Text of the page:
Property Assessed Clean Energy (PACE) is an innovative financing technique for clean energy retrofits that was first developed in Berkeley in 2008, giving energy efficiency projects a huge boost throughout the U.S.
Here’s how it works: Property owners agree to a long-term tax assessment on their home or building in exchange for the upfront funding to pay for a retrofit. What’s great about the program is its ability to essentially eliminate one of the biggest barriers to energy efficiency retrofits: up-front costs.
And, just as with any other property tax assessment, the obligation transfers to the new owner upon a sale of the property. This transferability allows property owners to consider projects with longer payback periods as the obligation does not become immediately due upon sale.
From a lender’s perspective, because this obligation is part of a property tax bill it has a very high likelihood of being repaid, even under a foreclosure.
Successful PACE programs have the potential to net great results from reducing greenhouse gas emissions and improving energy efficiency to reducing total energy costs for both residents and businesses.
Unfortunately, in July 2010, the Federal Housing Finance Agency (FHFA), the regulator for Fannie Mae and Freddie Mac, threatened to take action against homeowners and municipalities that participated in PACE programs for residential properties. FHFA’s pronouncement has effectively curtailed most residential PACE programs, with the exception of Sonoma and Riverside counties in California.
Sonoma and Riverside counties have clearly demonstrated that there is significant consumer demand for clean energy retrofits that improve comfort and save money. To date Sonoma has financed $52.8 million of PACE retrofits. Renovate America, which provides funding for the Riverside program, has funded $134 million of projects in that program and a recently launched similar program in San Bernardino County.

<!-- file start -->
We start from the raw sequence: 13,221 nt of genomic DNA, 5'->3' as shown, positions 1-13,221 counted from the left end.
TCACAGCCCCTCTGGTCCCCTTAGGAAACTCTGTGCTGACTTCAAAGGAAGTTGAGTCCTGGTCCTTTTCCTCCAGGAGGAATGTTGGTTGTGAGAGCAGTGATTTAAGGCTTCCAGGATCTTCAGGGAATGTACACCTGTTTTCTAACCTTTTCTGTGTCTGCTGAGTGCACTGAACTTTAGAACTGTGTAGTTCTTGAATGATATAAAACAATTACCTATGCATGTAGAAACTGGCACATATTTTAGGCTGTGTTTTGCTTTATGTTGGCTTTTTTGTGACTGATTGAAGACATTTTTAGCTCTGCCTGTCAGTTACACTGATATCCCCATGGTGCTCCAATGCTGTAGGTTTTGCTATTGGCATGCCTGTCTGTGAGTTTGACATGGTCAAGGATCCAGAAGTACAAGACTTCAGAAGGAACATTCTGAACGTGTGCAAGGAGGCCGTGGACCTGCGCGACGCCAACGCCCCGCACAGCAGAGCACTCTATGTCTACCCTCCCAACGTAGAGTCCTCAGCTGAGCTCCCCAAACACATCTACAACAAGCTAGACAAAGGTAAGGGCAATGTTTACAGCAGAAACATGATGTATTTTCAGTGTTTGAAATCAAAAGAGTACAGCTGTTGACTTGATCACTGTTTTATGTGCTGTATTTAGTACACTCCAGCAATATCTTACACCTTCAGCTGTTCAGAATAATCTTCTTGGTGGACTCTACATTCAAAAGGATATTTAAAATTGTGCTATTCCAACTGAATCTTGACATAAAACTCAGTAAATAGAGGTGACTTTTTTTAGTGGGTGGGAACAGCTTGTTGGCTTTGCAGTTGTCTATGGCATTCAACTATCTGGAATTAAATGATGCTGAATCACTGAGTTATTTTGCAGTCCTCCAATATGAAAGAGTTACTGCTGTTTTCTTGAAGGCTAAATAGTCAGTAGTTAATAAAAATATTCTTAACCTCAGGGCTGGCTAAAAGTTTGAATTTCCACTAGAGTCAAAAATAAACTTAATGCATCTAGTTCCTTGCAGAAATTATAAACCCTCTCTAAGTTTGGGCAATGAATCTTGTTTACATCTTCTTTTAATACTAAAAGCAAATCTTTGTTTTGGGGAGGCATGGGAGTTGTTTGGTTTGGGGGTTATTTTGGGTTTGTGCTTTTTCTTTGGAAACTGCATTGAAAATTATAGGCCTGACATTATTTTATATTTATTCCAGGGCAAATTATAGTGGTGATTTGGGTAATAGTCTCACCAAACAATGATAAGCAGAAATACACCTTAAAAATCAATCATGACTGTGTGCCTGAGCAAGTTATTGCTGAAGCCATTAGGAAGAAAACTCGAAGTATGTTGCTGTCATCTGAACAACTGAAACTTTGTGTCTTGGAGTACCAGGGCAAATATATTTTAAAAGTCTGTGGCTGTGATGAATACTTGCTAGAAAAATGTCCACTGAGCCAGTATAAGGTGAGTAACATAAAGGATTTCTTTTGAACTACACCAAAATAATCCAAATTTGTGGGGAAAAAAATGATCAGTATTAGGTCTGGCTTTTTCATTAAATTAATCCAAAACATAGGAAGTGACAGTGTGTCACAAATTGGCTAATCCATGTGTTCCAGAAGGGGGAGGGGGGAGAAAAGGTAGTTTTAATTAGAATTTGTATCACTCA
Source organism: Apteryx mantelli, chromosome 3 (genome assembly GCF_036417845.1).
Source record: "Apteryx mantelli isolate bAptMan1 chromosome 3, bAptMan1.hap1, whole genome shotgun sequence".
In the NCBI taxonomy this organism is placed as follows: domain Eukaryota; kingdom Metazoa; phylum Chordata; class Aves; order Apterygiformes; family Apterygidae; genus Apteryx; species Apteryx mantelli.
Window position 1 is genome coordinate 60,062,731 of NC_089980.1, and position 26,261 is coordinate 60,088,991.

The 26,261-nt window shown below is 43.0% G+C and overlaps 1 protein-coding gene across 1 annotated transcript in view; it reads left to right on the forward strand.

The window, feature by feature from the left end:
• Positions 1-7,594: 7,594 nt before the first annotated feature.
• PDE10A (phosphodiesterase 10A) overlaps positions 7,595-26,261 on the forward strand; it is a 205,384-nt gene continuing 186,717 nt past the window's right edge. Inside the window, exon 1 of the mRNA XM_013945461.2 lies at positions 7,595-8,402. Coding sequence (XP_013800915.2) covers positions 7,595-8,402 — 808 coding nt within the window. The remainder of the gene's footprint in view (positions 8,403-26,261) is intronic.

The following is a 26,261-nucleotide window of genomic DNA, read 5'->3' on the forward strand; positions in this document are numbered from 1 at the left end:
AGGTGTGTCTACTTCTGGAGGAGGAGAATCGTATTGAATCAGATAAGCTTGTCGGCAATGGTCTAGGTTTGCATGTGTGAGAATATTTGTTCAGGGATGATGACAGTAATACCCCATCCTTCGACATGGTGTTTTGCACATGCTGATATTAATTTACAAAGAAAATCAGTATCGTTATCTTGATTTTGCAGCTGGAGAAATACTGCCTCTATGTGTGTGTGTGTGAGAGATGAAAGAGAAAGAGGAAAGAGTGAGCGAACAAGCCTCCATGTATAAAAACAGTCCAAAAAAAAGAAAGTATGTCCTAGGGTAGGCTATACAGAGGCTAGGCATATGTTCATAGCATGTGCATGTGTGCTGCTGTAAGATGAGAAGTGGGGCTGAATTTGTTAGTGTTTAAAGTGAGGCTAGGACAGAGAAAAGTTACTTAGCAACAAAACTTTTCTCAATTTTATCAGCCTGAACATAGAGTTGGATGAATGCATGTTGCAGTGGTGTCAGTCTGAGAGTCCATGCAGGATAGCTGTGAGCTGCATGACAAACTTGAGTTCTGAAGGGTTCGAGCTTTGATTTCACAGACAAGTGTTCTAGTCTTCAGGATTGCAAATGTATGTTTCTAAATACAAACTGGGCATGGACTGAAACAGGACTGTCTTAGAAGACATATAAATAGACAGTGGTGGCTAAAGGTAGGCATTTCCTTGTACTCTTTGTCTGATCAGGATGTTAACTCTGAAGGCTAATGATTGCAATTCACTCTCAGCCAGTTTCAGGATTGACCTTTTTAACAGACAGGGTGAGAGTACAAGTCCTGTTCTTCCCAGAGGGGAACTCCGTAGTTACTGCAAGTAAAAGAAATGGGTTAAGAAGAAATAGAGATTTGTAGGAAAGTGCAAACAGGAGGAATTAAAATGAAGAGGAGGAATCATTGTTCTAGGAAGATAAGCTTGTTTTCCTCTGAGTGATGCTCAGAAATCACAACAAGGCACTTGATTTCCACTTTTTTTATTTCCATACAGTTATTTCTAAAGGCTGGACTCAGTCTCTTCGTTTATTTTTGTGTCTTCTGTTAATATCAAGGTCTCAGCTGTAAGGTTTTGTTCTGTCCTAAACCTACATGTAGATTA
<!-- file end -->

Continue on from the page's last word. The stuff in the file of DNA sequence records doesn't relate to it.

California Governor Jerry Brown has long supported residential PACE programs as a strategy to create jobs, save homeowners money, and improve the environment. The governor’s office has been working diligently for the past three years to come up with a solution that will satisfy FHFA and reinvigorate PACE across California.
Last week, California announced preliminary regulations that would provide funding intended to make Fannie and Freddie whole if they foreclosed on a property with an unpaid PACE obligation. The program is closely modeled after a Vermont PACE program that was able to get a waiver from FHFA.
In December, Mel Watt was approved as the new Director of the FHFA. EDF urges Mr. Watt to quickly provide California with a waiver so that we can put Californians to work on clean energy retrofits across the state and establish a model for residential PACE 2.0 that can be used across the country.